Oh yeah. This is the guy I’ve wanted to talk about for a very long time. Probably back around the time I started talking about King Arthur, The Scarlet Pimpernel and hell, the Hero’s Journey as a whole, he’s been the big point I’ve lead up to.
And the shame is that not a lot of historians of heroes and superheroes give this guy his due.
I mean, I get that some comic hero creators never heard of the Scarlett Pimpernel. EVERYONE has heard of Zorro. The Fox, protector of the weak and the terror of the Los Angeles law long before it became a gang thing.
Such a bad ass!
I went back and read the original Zorro story The Curse of Capistrano (published in 1919 by author Johnston McCulley) since… well that seems to be a thing I do to be more authentic but to be honest Zorro is one of those heroes who unlike Conan or… any comic book hero who went through the 90s has remained relatively intact as people perceive him. The only major difference between what you automatically think of when you think of Zorro is the fact that in the book Zorro wears a full face mask to hide his identity.
The majority of Zorro’s costume was altered from the original novel in a movie called The Mark of Zorro where Douglas Fairbanks played the hero. This is a lot close to the outfit of Zorro we know today. I think that Zorro’s costume was supposed to be more colourful based on posters but since the film was black and white and it made a lot of sense for a bandit hero to wear black… it stuck.
And really that’s just a cosmetic thing at best. Zorro is from his first appearance is exactly what you remember him to be: a brash and energetic hero iconic of the early swashbuckling archetype. He carries a gun instead of a whip as his standard secondary weapon but he still uses a whip anyway. He is Don Diego Vega (later changed to de la Vega) wealthy Spanish landlord in Los Angeles before its annex by the United States. The local government is corrupt and abuses the hardworking populace and Don Diego is so moved by the plight of the people that he decides to take action and assume a masked identity as Zorro. This is so that he can move within the ranks of the government and their soldiers as a foppish friend without being suspected and get ahead of their plans. At the same time it allows him to practice his ideals without any risk to his estate or aged father.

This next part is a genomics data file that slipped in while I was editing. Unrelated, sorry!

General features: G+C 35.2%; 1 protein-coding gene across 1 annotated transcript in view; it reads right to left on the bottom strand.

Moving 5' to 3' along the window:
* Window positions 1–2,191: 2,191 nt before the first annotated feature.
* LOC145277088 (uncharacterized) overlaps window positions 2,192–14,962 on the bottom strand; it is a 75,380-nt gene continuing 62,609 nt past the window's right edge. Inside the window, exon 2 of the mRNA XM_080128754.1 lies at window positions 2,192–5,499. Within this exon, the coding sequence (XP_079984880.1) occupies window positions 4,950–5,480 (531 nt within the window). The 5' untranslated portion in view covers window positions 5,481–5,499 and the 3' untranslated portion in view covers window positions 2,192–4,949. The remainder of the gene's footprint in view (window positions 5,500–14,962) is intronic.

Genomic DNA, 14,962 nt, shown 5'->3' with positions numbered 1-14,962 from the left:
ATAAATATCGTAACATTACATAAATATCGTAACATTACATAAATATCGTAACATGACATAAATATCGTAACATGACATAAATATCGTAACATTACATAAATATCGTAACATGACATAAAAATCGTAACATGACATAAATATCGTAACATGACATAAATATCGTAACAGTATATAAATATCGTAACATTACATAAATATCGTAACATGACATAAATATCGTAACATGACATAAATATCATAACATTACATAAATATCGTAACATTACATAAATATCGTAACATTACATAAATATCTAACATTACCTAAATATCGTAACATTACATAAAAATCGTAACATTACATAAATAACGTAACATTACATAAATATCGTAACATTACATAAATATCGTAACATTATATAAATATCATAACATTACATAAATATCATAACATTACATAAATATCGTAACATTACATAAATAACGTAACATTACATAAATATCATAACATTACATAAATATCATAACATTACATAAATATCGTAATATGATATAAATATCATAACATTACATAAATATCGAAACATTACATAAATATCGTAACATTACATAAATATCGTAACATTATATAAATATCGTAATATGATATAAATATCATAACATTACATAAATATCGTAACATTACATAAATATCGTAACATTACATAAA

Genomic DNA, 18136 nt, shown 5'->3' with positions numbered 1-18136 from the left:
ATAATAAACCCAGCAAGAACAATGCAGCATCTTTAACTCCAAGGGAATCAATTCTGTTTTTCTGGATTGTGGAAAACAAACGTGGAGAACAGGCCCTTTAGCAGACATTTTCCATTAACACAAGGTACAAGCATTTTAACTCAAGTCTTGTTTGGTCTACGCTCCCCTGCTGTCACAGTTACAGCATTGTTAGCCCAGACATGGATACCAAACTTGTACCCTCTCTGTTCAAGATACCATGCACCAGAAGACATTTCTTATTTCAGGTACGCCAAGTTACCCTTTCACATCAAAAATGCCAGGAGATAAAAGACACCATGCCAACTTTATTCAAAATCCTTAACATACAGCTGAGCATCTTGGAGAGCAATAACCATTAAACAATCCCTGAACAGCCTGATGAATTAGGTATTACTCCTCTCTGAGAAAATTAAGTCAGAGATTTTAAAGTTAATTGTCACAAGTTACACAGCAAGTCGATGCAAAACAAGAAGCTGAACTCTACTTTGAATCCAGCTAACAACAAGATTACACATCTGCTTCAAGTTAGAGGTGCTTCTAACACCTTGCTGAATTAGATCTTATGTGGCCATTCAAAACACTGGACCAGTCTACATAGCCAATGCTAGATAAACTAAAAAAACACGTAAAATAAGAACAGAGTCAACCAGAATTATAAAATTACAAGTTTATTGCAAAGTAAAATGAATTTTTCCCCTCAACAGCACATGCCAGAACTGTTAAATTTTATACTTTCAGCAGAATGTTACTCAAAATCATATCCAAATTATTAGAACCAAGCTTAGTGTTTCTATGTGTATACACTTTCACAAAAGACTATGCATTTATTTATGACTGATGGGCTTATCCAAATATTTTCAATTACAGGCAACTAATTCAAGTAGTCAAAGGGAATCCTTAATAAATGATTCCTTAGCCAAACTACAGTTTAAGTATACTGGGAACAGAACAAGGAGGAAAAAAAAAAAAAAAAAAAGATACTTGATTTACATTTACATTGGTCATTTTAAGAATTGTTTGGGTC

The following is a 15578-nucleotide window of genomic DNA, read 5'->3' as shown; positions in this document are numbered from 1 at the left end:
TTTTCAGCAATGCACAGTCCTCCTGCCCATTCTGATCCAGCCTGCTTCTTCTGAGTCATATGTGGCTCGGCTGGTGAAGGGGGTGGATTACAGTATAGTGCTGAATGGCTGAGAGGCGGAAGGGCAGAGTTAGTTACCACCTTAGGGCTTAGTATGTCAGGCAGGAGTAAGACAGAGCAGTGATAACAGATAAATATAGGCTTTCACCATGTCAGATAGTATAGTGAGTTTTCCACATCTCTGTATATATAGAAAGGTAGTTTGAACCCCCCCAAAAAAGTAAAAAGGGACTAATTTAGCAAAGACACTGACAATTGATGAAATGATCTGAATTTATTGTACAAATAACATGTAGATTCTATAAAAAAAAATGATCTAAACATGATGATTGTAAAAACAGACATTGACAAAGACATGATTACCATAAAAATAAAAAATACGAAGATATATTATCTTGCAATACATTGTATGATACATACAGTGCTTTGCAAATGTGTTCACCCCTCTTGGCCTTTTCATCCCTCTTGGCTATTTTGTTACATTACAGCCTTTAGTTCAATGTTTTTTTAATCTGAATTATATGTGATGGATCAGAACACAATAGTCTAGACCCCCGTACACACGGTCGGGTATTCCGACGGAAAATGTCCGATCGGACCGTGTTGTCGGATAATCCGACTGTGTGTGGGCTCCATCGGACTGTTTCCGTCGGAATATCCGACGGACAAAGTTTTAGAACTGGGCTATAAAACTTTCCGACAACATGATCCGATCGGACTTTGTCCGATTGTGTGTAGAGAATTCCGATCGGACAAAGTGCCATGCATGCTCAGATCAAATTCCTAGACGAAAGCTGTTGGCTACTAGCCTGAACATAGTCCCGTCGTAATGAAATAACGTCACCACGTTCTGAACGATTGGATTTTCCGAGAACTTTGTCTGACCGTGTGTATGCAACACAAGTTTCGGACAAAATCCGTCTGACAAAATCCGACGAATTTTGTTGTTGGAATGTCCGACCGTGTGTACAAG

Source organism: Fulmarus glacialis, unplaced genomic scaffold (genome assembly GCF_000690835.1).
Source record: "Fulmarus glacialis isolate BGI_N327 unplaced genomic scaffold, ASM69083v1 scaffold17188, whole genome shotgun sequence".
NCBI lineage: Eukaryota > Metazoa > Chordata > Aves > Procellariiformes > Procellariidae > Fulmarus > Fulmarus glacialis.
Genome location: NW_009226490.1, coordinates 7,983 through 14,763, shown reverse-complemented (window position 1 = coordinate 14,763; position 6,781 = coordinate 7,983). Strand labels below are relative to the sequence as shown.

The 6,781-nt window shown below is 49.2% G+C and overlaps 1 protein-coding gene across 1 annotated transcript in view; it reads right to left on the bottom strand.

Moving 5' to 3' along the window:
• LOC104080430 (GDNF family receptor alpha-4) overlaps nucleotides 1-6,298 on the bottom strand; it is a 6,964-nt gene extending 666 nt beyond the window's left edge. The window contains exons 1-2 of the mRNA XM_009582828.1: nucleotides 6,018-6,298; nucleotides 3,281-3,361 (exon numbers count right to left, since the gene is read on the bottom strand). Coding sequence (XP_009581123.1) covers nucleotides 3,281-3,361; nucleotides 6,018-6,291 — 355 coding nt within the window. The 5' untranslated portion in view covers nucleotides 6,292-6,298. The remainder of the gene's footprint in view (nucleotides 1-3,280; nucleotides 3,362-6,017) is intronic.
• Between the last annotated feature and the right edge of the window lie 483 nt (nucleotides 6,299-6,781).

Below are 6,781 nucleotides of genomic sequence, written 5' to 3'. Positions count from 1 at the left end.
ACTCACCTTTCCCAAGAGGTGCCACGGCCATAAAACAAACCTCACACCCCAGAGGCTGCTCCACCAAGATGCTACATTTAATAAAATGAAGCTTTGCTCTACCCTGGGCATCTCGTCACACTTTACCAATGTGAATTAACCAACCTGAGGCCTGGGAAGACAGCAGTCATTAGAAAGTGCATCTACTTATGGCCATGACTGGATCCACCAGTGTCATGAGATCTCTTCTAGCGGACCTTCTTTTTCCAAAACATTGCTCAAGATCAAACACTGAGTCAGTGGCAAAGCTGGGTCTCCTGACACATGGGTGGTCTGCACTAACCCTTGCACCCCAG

By the novel’s end the evil governor is brought to justice, Zorro reveals his identity and he marries a spirited young woman whom he courted both as Zorro and Don Diego. Though, for some reason later stories (by the original author) completely ignore that the first story effectively ended Zorro’s story. I suspect this is because the film came out and was wildly successful and the author was smart enough to know a success when he saw it.
I enjoyed the Curse of Capistrano a bit more than The Scarlett Pimpernel simply because I got to see more of Zorro in action though as a trade off his romantic interest really doesn’t get fleshed out beyond her archetype as a rebellious and passionate woman. She rages, she faints, typical pulp female character. The pulp treatment extends to the other characters who are each relatively simple archetypes though I do like how Zorro’s chief physical rival Captain Ramon, reveals his sinister nature a respectable piece after his introduction showing a bit of a dual nature as a soldier and as a sadist when provoked. He is not constantly a simple villain but rather has his own unique code of civility but expects to be obeyed. That may be the reason why his death in the first novel is largely ignored in subsequent works.
It’s in looking at Zorro that you realize just how many superheroes are based off of him. Zorro is the fusion of the twin concepts of a hero hiding his identity and of a noble knight protecting the people. I argued before that The Scarlett Pimpernel was the first dual identity hero and I maintain that but it was still a novel and while he is the titular character in an adventure story it’s a lot more even about its hero as a character that has to share space with other characters and their development. Zorro is that concept refined to its point. He is the primary focus of the novel and much of the characters exist in reaction to what he does either as Zorro or as Don Diego. In fact, in the finale of the book he discusses the personality change that occurred when he donned the costume and how pronounced it became as time wore on; a point I’ve seen repeated in countless books that analyze superheroes.